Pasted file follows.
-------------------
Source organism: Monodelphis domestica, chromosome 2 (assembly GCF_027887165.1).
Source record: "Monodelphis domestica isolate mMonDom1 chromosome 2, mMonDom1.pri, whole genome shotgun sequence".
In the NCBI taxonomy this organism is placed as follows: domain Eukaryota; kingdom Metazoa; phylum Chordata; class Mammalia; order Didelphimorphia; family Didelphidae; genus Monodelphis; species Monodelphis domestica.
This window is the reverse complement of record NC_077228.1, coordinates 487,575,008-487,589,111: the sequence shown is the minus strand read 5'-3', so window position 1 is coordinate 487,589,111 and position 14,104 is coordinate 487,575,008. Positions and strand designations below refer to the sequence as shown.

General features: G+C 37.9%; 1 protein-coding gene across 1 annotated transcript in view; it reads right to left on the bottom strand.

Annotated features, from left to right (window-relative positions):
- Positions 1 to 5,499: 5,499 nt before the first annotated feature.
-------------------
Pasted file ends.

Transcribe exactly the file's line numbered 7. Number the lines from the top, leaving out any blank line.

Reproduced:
- Positions 1 to 5,499: 5,499 nt before the first annotated feature.